Welcome to the Craig Mt Wildlife Management Area and Joseph Plains Wildlife Habitat Area annual newsletter! We hope to use this letter as a way to inform the public of what has been done and what we plan to do each year on the WMA!
First off, let us meet the local IDFG faces of the mountain: Andrew Mackey is the Manager of the WMA. As the manager, he works closely with our partners such as the Bureau of Land Management, Idaho Department of Lands, Nez Perce Tribe and private landowners to help improve access, habitat and recreation opportunities. A new face of the WMA is Jessica Patterson, she is the Sr. Wildlife Technician on the WMA. As the Sr. Technician, she is the “boots on the ground.” She is responsible for managing our crew of seasonal technicians, making work plans, managing projects, and making the WMA run smoothly!
Joseph Plains Wildlife Habitat Area
Most of you have heard of Craig Mountain and are very familiar with the recreational opportunities available there, but how many of you have been to or even heard of Joseph Plains WHA? This property is not owned by IDFG but it is actively managed by IDFG to improve habitat, increase sportsman access and maintain crucial habitat for elk and mule deer. The property consists of two separate parcels totaling over 1,300 acres and are nestled between private property, Idaho Department of Lands, United States Forest Service and Bureau of Land Management. Therefore the property enables over 9,000 acres of more continuous hunting opportunities within Unit 13.
We are currently working with Rocky Mountain Elk Foundation (who have a conservation easement on the property) and Idaho Fish and Wildlife Foundation (owners of the property) to cooperatively construct a parking area, install directional signs, and a kiosk for the WHA. Plans are to begin construction in the spring and have everything completed by the end of June. We also hope to get the property on our website to make travel and use of Joseph Plains more accessible.
Trail Project Updates
For those who may not have heard, we have been working on renovating a historic Mid-Elevation trail that goes around the Mt. In the spring and early summer of 2019 we had the Montana Conservation Crew out working on rehabbing trail tread, brushing back and cutting out logs on the worst section of the Mid-Elevation trail. Their work was impressive and sure looks good! In addition, our crews have been out working on other sections of the trail including marking and cutting out logs and building a foot bridge for crossing Captain John Creek. This spring, we have another crew set for clearing more of the trail. By the end of the summer we hope to have the majority of the trail cleared, marked, and ready for use. Be looking for an update on project completion and a map product!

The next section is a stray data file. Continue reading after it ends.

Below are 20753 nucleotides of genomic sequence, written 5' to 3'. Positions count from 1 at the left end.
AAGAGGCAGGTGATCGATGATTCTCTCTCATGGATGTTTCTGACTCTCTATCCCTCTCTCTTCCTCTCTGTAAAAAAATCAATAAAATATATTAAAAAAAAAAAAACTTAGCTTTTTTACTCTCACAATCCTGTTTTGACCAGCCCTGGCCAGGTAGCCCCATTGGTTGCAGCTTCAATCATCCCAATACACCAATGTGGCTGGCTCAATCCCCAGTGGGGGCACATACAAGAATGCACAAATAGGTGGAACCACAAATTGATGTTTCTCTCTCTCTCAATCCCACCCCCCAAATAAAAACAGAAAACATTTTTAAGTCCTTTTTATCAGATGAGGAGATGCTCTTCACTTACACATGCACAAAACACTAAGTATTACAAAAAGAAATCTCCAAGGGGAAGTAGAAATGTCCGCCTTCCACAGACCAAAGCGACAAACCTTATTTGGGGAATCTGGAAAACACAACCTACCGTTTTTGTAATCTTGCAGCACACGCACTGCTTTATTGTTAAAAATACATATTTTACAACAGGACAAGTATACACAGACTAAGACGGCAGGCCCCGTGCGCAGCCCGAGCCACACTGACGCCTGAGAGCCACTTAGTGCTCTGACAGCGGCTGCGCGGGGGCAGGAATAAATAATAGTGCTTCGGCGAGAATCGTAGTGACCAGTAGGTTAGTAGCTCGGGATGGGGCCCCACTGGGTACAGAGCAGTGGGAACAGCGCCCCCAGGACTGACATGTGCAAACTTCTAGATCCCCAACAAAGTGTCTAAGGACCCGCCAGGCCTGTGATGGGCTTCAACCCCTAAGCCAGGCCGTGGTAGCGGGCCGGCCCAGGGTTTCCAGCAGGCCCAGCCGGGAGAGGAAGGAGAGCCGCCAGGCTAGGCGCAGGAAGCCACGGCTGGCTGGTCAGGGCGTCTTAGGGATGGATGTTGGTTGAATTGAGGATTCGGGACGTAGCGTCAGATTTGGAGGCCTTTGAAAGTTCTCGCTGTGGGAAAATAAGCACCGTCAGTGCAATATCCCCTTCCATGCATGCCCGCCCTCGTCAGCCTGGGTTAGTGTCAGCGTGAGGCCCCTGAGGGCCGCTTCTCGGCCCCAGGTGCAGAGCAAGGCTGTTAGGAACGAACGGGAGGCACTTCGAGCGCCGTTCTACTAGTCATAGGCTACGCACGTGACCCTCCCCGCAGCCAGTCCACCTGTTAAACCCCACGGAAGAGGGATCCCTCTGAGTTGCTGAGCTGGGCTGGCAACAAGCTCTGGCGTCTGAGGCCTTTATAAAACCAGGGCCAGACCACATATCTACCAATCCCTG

In my last issue, I briefly discussed the blue wing barrels we had dispersed across the WMA. These barrels have helped us look at us at various access points, collect comments and of course look at harvest results. The 2019/2020 hunting season has been a rollercoaster for chukar hunters as far as finding birds. The last two years has proven to be some of the best ever! We will soon be collecting the barrels and synthesizing the information from the last three years to produce a report. We appreciate everyone who has been participating in these efforts!
Public Use Cabins
Our crews did a fantastic job making sure every cabin on the WMA was updated, fireproofed, and ready for the 2019 hunting season. Work included putting gravel and metal flashing around each cabin, installing woodstoves, water troughs, and ensuring all cabins have the bare necessities. Cabins are generally maintained by volunteer groups and we ask the public to please look after them. The work IDFG staff and volunteers put into the cabins has been a last ditch effort to prevent them from burning again in the future. We are currently working on a pamphlet on the cabins to have at the front desk and online. Until then, if you have questions feel free to contact the front desk or myself for more information!